Are you reaching your true potential in life? According to the US Equal Employment Opportunity Commission (EEOC), the typical person is only working at 50 percent of his or her potential. Only 50 percent! I’m not sure if you remember from grade school, but that would be a failing grade. Let’s examine this a little more to see the components that contribute to this potential deficiency, and how we can remedy it.
A 2011 Gallup study shows that 71 percent of American workers are either not engaged or actively disengaged from their jobs, with highly educated and middle-aged workers the least likely to feel involved in and enthusiastic about their work.
Are you a “doer” or a “planner”? If you are a “planner”, you know who you are. You probably have the next few weeks planned out in your day calendar, and may tend to get a little bit nervous if people throw a curve ball your way in the form of an unplanned event. If you are a “doer” you may like to have more freedom when it comes to your calendar, and would rather make plans as you go than be tied down to a pre-set agenda.
Whether you are an all out planner, or a devoted doer, or somewhere in the middle of these two extremes, you are a valuable asset as a Project Manager. The fact is, both skills are crucial when it comes to project success. A good solid plan is needed to ensure organization, and the planned action items need to eventually be executed to create any value.
In today’s society people are very sensitive to ethical conduct in business, and the reason is because we’ve been lost in a gray area where right and wrong are muddled behind corporate agendas. Bloomberg’s Businessweek’s article, Wall Streets’ Economic Crimes Against Humanity reveals just how lost in the gray we are. In this article, the authors define what led up to the mortgage crisis as a “…widespread abrogation of individual moral judgment.”
So how does an entire industry of professionals who are smart, dedicated, and most likely good individuals, allow for the financial ruin of millions of lives in the form of bankruptcies and loss of pensions? It comes down to the classic debate – are humans inherently good or evil?
Many of us enter into a negotiation with a sense of fear or intimidation. No one wants to get burned. Stereotypically, our culture has given us images of robotic business types in power suits winning the day with stealth negotiation techniques. The meek losers fade into the shadows with little but regret.
Those stereotypes tend to depict negotiation as a battlefield, complete with bloodshed and victors. Instead, successful negotiation is more like a party—everyone wants to collaborate and have a good time. It is an exchange that will ideally result in both sides coming away from the table feeling honored and satisfied.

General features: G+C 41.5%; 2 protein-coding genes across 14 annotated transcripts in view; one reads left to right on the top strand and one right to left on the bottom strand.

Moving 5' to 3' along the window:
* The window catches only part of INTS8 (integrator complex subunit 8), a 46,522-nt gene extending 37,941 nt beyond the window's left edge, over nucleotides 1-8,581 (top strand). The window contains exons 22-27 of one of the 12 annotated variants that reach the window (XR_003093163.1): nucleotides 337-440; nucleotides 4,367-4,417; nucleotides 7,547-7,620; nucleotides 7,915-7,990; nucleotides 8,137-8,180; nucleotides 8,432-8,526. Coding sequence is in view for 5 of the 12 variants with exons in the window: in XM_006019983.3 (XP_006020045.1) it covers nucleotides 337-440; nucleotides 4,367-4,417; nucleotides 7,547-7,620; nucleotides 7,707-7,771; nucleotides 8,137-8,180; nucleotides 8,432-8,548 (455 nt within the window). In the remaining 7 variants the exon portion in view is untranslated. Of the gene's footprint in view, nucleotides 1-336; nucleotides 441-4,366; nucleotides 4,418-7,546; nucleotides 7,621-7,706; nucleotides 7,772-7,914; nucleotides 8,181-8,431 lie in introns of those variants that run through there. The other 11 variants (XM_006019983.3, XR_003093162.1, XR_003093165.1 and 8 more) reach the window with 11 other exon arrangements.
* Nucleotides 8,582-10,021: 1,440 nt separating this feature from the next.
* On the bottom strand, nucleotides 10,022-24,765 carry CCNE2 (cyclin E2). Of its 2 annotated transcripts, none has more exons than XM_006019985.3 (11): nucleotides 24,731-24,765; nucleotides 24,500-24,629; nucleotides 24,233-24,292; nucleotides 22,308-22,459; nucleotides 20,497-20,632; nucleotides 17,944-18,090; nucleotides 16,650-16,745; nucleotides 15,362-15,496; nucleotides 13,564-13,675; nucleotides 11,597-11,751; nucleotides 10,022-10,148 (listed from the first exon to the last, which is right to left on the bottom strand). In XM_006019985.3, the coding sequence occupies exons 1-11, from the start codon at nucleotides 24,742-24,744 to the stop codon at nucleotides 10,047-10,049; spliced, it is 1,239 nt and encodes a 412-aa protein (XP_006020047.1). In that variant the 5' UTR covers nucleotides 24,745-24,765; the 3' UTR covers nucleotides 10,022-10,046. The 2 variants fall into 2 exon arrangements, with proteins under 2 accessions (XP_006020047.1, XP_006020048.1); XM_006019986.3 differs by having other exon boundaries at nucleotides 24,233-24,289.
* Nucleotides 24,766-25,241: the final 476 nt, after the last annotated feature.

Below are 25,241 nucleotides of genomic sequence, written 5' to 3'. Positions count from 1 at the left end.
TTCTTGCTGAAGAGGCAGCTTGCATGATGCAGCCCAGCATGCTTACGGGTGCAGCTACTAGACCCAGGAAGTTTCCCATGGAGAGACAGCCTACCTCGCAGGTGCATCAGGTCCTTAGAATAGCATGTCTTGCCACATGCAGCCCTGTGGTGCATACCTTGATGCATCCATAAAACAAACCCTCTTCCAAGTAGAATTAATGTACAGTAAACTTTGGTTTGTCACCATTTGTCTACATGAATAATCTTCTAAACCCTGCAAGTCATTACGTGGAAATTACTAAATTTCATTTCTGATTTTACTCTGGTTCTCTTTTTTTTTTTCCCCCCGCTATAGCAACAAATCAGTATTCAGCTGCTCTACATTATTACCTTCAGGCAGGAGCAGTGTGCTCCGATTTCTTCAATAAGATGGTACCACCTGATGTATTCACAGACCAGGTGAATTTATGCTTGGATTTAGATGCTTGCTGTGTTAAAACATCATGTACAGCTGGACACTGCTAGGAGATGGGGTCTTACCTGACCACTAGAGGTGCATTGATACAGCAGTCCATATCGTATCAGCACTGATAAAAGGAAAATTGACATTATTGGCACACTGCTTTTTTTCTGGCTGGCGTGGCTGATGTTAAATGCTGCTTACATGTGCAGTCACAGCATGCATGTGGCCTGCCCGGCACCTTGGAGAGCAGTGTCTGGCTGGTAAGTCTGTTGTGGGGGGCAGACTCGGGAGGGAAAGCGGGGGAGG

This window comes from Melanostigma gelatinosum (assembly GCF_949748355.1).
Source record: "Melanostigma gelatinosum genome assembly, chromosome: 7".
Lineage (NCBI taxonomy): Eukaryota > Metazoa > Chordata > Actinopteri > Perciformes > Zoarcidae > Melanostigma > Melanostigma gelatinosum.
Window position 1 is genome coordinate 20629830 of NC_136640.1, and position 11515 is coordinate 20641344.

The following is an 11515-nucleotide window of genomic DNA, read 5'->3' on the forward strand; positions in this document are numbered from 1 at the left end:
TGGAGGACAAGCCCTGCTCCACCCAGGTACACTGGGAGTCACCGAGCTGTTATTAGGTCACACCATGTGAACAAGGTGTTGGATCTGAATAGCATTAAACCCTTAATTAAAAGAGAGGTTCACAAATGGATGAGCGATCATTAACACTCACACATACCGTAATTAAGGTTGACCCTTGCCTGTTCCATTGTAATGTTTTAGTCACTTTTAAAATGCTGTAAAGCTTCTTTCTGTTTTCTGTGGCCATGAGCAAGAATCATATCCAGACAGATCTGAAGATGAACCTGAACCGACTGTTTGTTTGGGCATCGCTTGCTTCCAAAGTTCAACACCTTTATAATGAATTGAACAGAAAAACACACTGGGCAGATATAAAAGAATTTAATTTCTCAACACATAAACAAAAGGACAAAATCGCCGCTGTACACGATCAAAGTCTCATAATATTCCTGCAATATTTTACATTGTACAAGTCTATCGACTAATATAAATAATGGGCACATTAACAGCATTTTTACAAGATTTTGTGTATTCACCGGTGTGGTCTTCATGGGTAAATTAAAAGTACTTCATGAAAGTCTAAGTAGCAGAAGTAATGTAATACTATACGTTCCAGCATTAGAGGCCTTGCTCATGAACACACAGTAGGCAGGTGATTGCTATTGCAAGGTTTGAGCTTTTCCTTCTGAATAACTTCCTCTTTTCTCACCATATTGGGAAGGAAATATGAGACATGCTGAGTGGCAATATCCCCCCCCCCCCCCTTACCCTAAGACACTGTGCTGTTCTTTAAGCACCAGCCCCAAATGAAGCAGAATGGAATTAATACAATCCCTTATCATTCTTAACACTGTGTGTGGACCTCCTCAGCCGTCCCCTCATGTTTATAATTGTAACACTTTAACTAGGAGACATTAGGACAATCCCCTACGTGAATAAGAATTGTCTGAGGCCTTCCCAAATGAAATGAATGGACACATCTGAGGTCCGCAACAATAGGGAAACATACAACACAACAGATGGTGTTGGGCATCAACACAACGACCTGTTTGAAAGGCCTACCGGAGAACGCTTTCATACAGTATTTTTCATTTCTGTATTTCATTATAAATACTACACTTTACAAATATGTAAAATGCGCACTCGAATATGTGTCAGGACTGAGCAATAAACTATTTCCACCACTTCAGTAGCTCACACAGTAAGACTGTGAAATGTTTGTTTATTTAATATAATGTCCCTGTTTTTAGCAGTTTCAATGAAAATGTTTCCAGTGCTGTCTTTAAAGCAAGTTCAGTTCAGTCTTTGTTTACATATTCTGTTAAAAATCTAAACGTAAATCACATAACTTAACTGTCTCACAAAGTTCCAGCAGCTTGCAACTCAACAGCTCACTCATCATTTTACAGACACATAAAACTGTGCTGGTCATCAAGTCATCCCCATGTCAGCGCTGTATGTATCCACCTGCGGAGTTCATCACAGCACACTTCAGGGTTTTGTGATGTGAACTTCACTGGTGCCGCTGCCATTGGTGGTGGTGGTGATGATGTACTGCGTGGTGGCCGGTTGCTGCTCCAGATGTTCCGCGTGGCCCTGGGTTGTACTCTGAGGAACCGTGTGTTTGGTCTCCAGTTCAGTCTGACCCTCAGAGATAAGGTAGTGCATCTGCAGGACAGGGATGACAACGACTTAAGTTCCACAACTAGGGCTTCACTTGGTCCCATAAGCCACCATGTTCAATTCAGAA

Optimally, you started your day today by getting up, having breakfast, driving to work while finalizing your appointments on your cell phone headset, and arriving on-time, refreshed and ready to go. Now imagine you wake up and there is no food in your house. You walk out to start your car and the engine makes a horrible noise and dies because you forgot to get your oil changed. You take a taxi to work so that you won’t be late, and you realize that you forgot to charge your cell phone. Which type of morning sounds more appealing to you?
Hundreds of articles have been written about establishing and improving the Project Management Office (PMO). So why is it that Gartner Research Group reports that PMOs frequently experience a 50 percent failure rate? The answer is not only in the setup of a PMO, but the constant maintenance and ceasing any carried work that is no longer valuable.
Cheetah Learning performed their due diligence to research how to maintain a successful PMO in the creation of the 60 PDU Cheetah PMO (www.cheetahpm.com) online course, and we’d like to share what we learned with you.
It is March 2011 and the US Government has yet to approve its budget for the current fiscal year.
Costs are rising, budget surpluses are scarce, and growing inflation makes a mockery of the little money that we actually do have available for projects. While some people view this situation as a period of stagnation and a time for victimization, many companies and project managers are using this as an opportunity to become experts at doing more with less.